Fiddler Dylan Foley unveils new CD at Poughkeepsie’s Dubliner this Sunday


St. Paddy’s Day has come and gone, but traditional Irish music can still be heard at pubs and gatherings throughout the region. Typical of the way that it has been passed down from one generation to the next, the genre is learned and practiced at these informal “jam seisúns”: defined in Barry Foy’s Field Guide to the Irish Music Session as “a gathering of Irish traditional musicians for the purpose of celebrating their common interest in the music by playing it together in a relaxed, informal setting, while in the process generally beefing up the mystical cultural mantra that hums along uninterruptedly beneath all manifestations of Irishness worldwide.”

Locally, a new generation of musicians has taken up the mantle. Among them, Dylan Foley plays regularly at the Dubliner Irish Pub on Main Street in Poughkeepsie, along with members of his family and other musical friends. “I jam there every last Sunday of the month from 5 to 8 p.m. It has a nice atmosphere, laid back, with great food,” he says.

His casual demeanor has been earned by years of serious work. As three-time All-Ireland Fiddle Champion, Foley has enjoyed the influence of primary players in the field, including Joanie Madden, Brian Conway, Mike McHale and Monsignor Charlie Coen. With a style that has been called impeccable and spirited, he has shared the stage and airwaves with the John Whelan Band and Jay Ungar’s Dancing on the Air on WAMC. In his spare time, he gives private music lessons.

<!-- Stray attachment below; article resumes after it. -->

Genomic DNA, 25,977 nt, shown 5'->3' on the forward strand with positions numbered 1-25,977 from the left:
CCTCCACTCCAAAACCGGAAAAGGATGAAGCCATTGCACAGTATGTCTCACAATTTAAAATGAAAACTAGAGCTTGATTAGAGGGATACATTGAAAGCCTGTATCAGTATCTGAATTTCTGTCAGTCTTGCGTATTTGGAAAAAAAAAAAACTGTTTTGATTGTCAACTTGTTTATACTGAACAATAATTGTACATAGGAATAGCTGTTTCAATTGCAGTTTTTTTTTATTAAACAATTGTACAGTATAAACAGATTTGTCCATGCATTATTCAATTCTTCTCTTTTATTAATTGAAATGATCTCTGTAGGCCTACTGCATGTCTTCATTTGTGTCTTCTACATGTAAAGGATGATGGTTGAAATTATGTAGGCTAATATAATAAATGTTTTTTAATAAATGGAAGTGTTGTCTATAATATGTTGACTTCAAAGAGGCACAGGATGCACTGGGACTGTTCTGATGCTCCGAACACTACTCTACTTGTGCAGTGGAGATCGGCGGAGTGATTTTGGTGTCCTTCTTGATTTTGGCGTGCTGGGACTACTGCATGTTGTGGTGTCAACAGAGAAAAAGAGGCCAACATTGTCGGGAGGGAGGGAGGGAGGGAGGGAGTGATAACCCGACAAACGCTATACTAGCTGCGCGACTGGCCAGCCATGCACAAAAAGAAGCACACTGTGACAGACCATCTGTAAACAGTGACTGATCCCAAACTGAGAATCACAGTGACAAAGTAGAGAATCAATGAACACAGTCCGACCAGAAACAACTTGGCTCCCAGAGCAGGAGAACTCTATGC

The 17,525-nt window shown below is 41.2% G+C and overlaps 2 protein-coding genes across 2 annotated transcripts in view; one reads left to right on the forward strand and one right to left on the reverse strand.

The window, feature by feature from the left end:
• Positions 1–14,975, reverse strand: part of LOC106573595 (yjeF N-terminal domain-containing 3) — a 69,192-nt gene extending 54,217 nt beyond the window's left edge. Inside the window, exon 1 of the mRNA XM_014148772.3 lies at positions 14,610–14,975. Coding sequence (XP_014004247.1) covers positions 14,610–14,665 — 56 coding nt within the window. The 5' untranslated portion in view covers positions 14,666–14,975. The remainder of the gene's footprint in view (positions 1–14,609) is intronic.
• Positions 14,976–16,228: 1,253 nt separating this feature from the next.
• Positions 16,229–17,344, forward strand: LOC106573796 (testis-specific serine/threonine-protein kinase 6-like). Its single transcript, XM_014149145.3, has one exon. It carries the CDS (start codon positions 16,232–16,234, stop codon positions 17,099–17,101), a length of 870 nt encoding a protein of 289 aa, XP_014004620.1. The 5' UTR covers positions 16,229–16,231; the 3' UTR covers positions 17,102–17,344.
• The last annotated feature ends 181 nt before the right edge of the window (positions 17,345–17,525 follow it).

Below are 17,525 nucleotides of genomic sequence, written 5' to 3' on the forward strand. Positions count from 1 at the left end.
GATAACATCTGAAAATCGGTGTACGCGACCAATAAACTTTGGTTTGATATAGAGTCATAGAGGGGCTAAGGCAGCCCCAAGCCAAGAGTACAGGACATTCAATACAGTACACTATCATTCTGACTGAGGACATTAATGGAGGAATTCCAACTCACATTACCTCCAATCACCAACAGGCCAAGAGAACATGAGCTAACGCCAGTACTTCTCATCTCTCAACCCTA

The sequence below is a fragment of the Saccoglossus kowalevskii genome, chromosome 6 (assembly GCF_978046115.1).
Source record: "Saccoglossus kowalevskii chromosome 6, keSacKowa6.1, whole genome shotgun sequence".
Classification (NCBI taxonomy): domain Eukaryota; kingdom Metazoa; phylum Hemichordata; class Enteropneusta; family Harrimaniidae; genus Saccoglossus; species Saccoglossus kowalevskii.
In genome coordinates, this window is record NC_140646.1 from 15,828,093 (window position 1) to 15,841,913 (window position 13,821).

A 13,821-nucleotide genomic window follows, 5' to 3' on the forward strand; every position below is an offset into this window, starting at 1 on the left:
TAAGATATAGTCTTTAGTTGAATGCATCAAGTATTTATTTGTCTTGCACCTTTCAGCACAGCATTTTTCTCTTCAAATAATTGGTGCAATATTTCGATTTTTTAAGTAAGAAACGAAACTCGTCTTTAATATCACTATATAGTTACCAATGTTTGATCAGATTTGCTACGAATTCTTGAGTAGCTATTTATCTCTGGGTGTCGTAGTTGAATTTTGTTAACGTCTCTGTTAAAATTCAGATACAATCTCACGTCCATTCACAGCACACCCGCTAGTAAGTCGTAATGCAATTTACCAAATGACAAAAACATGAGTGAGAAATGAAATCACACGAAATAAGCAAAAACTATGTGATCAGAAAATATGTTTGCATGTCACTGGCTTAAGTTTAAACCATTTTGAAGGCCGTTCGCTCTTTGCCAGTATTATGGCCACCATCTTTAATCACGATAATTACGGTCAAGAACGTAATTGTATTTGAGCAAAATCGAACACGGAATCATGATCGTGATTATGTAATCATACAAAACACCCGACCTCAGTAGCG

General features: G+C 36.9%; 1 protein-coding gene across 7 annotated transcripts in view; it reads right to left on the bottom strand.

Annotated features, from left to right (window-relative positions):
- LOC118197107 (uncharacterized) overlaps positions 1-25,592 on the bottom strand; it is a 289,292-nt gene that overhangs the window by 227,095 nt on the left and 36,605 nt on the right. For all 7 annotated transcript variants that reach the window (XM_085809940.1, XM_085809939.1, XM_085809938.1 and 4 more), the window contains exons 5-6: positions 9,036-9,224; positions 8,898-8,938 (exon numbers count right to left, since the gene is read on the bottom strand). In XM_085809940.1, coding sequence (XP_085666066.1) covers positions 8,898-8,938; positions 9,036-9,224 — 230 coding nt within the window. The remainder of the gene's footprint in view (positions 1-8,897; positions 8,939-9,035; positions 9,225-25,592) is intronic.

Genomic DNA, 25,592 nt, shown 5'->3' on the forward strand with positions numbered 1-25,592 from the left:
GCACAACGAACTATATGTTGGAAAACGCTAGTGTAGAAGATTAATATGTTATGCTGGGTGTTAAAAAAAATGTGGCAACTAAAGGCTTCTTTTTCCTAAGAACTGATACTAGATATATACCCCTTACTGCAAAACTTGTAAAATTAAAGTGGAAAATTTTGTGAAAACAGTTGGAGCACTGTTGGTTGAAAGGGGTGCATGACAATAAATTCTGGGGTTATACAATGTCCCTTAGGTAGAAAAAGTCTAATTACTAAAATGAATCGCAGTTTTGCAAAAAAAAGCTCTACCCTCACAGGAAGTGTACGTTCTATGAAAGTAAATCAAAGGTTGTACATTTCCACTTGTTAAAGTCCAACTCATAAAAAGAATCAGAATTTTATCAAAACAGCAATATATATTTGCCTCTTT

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The SUNY-New Paltz student who hails from Highland started taking classical violin lessons when he was eight years old, and was exposed to a variety of musical genres through the Suzuki Method. Later he studied with Rose Flanagan and began to join his parents onstage. Admitting momentarily that he’d also like to “dabble in jazz,” Foley says, “I also play other instruments in the Irish tradition: guitar, flute, tin whistle. There’s just something about Irish music that is inviting – the fact that it is an oral tradition, passed down with no sheet real music involved. People will play a tune and you hear it and try to play it. It’s a really interesting way to learn.”

Foley will launch his debut album at the Dubliner on March 25 and at Dunne’s in White Plains on Wednesday, March 28. The CD is titled Hup! and features Brendan Dolan on piano and Josh Dukes on guitar, bouzouki and bodhran.

Thoroughly steeped in the genre, Foley says, “I wasn’t born in Ireland. If you grow up in Ireland, you’re constantly surrounded by the music; kids play the music in school. I’ve thought about branching out, but there’s something about the tradition that makes me want to grow more and excel.” He’s young. He has time and the talent.

To tap into your own Irishness, you can listen to a track off Hup! through his website at www.dylanfoley.com. And check out his session with Isaac Alderson, Sean Earnest and Dan Gurney at www.youtube.com/watch?v=tqqMyLIctto.

 

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